Ford has been upping the ante when it comes to getting interest in its vehicles among racing fans, and that doesn't just mean NASCAR. The company has been pitching its Fiesta compact to younger, X-Games fans, who are as likely to wait in line at Hot Import Nights and watch online videos of extreme stunts as queue up for the infield.
Central to its efforts is rally racer and Internet phenom and businessman Ken Block, whose rally-tuned Fiestas co-star in a series of record-breaking YouTube videos called "Gymkhana," referring to the hyperactive racing form that mixes drifting with autocross and is popular overseas and only recently in the U.S.
In the videos, Block -- who used to drive for Subaru -- does figure eights, slaloms, and other moves around obstacles, barely missing them. The videos have him careening around exploding gas tanks and through warehouses, barely missing stanchions. The racer, who is also founder of a DC shoes, which sponsors his exploits and racing team, just released the latest, "Gymkhana three Part 2; Ultimate Playground: L'Autodrome," shot at the Autodrome de Montlhéry facility in France.
The new video shows him doing near-impossible-looking spins and obstacle courses in the new setting that includes a broad banked curve.
Block says he was very surprised that his videos have made him a star. Of the first "Gymkhana" video, he says, "It was me testing and practicing in a car I built for that purpose. When it got 11 million views on my personal site in three months, I had to put it on YouTube because I couldn't afford to run it on my site. I never expected that response."
The second one had 17 million viewers. All told, the "Gymkhana" series of three films have garnered some 30 million views online. "I think we have come up with a formula that showcases 'Gymkhana' and rally in a way that people really enjoy. These are not short 'kid falls on a mountain bike' clips. They are five to ten minutes long. We did it without thinking about viral marketing."
The Fiesta car is Ford's worldwide rally car in both WRC and Rally America starting next year, and the automaker is promoting the car with a new program, "43 Fiestas" that includes national ads. Block appears in one that pairs him with NASCAR legend Richard Petty and driver A.J. Allmendinger.
The 10-week long campaign includes a new website, www.43Fiestas.com, that promotes both the Fiesta and Fusion car with a nod to the number emblazoned both on Petty and Block team Fusions and Fiestas, respectively.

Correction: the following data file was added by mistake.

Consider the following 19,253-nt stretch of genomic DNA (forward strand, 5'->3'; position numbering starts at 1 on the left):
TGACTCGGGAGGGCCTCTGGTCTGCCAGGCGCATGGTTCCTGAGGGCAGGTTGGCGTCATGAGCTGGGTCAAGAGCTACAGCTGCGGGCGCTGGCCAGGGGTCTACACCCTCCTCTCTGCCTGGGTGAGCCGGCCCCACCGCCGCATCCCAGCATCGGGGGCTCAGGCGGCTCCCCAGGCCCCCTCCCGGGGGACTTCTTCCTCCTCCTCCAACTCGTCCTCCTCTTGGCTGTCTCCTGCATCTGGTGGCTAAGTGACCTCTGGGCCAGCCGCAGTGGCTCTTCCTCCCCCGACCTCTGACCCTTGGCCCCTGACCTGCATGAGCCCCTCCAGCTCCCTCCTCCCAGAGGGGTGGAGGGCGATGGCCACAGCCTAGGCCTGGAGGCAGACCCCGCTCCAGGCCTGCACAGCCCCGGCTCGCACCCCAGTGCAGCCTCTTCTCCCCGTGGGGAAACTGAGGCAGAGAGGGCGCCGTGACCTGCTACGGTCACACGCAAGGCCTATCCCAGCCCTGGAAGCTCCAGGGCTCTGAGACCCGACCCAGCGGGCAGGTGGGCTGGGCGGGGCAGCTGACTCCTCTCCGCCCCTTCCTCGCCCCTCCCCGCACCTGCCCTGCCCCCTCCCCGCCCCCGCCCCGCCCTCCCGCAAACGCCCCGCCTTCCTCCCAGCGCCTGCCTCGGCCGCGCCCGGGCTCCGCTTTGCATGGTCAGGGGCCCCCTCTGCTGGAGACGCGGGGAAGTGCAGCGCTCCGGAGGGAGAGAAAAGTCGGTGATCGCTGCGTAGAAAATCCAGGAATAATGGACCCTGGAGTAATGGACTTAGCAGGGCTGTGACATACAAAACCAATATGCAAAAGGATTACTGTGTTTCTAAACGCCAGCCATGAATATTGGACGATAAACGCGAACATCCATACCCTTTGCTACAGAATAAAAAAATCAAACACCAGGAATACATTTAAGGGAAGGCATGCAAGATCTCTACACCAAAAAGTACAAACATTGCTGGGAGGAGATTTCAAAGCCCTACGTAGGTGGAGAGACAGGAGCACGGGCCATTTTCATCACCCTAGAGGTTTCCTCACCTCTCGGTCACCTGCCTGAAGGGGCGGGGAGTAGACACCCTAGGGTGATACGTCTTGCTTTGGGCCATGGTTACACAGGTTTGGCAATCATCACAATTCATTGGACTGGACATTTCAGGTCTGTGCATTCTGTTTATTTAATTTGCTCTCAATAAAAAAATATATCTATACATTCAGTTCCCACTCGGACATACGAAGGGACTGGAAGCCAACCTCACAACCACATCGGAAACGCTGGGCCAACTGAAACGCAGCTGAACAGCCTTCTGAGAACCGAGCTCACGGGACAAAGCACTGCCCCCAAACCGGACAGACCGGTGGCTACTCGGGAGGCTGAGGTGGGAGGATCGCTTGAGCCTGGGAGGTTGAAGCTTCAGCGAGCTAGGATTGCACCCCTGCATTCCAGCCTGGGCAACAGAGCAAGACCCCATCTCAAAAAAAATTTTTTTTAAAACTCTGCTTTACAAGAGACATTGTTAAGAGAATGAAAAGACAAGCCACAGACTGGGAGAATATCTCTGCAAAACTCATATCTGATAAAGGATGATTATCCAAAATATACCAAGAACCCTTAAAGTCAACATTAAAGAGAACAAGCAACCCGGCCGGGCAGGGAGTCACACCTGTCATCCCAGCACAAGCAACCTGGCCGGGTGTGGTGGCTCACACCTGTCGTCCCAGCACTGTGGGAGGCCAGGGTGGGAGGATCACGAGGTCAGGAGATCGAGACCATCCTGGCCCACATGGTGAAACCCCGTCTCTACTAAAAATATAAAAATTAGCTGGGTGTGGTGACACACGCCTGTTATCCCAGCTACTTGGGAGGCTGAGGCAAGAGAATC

Says Jamie Allison, director of Ford North America motorsports, "We constantly have our antennas up around things happening in the motorsports space," he says. "We wanted to reach out to a new group of customers with Fiesta, a generation of people who are growing up watching action sports and motor sports. Watching the digital space, we saw the video like everyone else and thought, 'Wow, this guy is amazing.' We started talking to him and found he had aspirations to race in World Rally Championship, and Ford was willing to give him an opportunity to race both in America and around the world."
He explains that the 43 Fiesta program was a way to reach NASCAR fans. "We wanted to find a way to cross over, to get Block in front of those fans and vice versa. As luck would have it, they both happened to run with the number 43." The effort will include a series of webisodes on the site, featuring Petty, Block and Allmendinger, and TV spots in which Petty watches Allmendinger do a training run, when suddenly Block pulls up in his rally Fiesta and they wind up racing each other runs on NASCAR broadcasts. In the spot, Block tears off through the infield, doing drifting moves, then screeches back onto the track ahead of Petty's driver.
This relationship also has Allmendinger taking rally racing classes at the Team O'Neil Rally School in Dalton, N.H., where Block learned his skills, and which recently got a gift of 43 rally-tuned Fiestas from Ford. Videos of Allmendinger's exploits will run on YouTube and the 43 Fiestas site."
As for the "Gymkhana" videos that made Block famous, Ford does not foot the bill for those. That's done by Block's company, DC Shoes. "In the skateboard and snowboard market, it is very common to make videos of athletes, so I have taken people who have produced those and had them done in-house at DC, so we don't use an ad agency, we use an outside production agency, but all creative control comes from DC Shoes. "We like to do things at DC that are obviously direct product promotions but we also like to do things that are halo brand promotions. When we saw that so many people were watching, we realized we should put more focus on actually promoting a few products using eye candy of car action to draw people in."